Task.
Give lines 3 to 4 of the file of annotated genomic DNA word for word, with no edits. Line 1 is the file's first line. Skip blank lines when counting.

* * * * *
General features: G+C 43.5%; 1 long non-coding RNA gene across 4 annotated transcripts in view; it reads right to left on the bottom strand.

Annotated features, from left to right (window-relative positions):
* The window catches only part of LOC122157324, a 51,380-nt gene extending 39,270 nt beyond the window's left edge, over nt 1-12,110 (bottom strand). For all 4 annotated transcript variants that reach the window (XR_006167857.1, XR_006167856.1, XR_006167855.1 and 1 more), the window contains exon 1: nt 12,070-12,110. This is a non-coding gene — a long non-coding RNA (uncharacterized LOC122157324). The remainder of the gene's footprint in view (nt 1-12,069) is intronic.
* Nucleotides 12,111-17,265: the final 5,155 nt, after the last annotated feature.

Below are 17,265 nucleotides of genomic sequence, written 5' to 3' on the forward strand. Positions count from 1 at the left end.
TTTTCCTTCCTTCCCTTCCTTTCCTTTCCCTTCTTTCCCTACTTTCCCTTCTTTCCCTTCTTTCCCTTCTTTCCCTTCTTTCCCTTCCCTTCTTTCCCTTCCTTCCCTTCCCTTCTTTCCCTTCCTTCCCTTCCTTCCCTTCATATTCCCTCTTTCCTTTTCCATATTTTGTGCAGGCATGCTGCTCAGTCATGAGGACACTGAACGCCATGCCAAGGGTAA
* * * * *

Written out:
* The window catches only part of LOC122157324, a 51,380-nt gene extending 39,270 nt beyond the window's left edge, over nt 1-12,110 (bottom strand). For all 4 annotated transcript variants that reach the window (XR_006167857.1, XR_006167856.1, XR_006167855.1 and 1 more), the window contains exon 1: nt 12,070-12,110. This is a non-coding gene — a long non-coding RNA (uncharacterized LOC122157324). The remainder of the gene's footprint in view (nt 1-12,069) is intronic.
* Nucleotides 12,111-17,265: the final 5,155 nt, after the last annotated feature.